The doctrine of the "best interests of the child" is the primary consideration for family court judges in making post-divorce custody decisions. However, a precise understanding of the "best interests" standard remains elusive. As Article 1055-1 of Civil Code requires judges in Taiwan to consider factors such as the age, gender, health condition and wish of the child, the character, occupation, financial condition and life style of the parents, the judge still has a wide range of discretion to reach the final decision. This article therefore aims to clarify: among the key factors, which ones take top priority in child custody decisions? Do judges in Taiwan generally favor father or mother after considering these factors? And when facts are properly gathered, is it possible to predict judicial decisions by computer algorithms? To answer the questions, over two thousands child custody cases are examined and features are labeled, then natural language processing (NLP) is employed to classify and analyze these decisions to make reliability assessments. Although this article is a work in progress, it discusses the preliminary results of an ongoing four-year research project supported by Taiwan Ministry of Technology. It is expected that with the help of NLP and descriptive statistics, the findings of this research will help to deliver a more predictable outcome for custody disputes. Moreover, the established judicial database can be a useful source toward a better understanding of judicial behavior.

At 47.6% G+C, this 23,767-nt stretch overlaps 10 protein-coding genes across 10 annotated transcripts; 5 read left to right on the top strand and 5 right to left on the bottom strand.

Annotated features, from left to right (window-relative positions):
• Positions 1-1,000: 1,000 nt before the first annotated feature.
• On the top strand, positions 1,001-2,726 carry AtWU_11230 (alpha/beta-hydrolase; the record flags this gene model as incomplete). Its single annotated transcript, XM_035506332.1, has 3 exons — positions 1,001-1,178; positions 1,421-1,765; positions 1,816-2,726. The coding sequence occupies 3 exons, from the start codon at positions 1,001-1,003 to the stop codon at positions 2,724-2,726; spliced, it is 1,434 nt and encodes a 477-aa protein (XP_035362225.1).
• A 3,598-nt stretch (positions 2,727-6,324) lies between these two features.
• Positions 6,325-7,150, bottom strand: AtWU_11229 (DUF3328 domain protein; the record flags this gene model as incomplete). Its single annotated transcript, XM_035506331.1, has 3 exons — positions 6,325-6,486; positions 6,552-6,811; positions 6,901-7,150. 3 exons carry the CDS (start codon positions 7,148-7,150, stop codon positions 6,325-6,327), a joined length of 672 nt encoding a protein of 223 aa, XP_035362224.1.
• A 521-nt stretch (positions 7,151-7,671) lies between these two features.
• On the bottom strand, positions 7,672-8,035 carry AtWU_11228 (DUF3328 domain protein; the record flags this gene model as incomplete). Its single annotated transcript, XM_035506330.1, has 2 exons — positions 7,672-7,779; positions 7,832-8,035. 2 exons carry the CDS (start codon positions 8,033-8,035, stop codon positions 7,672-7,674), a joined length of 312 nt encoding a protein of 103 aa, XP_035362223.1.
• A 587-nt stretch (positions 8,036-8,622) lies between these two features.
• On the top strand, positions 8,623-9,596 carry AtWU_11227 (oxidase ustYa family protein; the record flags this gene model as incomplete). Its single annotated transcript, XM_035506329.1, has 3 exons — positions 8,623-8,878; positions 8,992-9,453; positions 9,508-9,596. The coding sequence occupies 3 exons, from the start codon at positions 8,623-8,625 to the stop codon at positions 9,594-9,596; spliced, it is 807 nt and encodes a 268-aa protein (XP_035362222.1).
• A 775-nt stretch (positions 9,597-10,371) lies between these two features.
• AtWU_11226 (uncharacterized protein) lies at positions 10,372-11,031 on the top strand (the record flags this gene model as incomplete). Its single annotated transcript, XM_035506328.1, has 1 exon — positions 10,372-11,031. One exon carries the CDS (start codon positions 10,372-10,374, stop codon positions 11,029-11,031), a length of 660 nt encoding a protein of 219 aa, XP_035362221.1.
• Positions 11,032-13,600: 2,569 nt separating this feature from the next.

Keywords: best interests of the child, child custody, empirical legal studies, judicial behavior, judicial decision prediction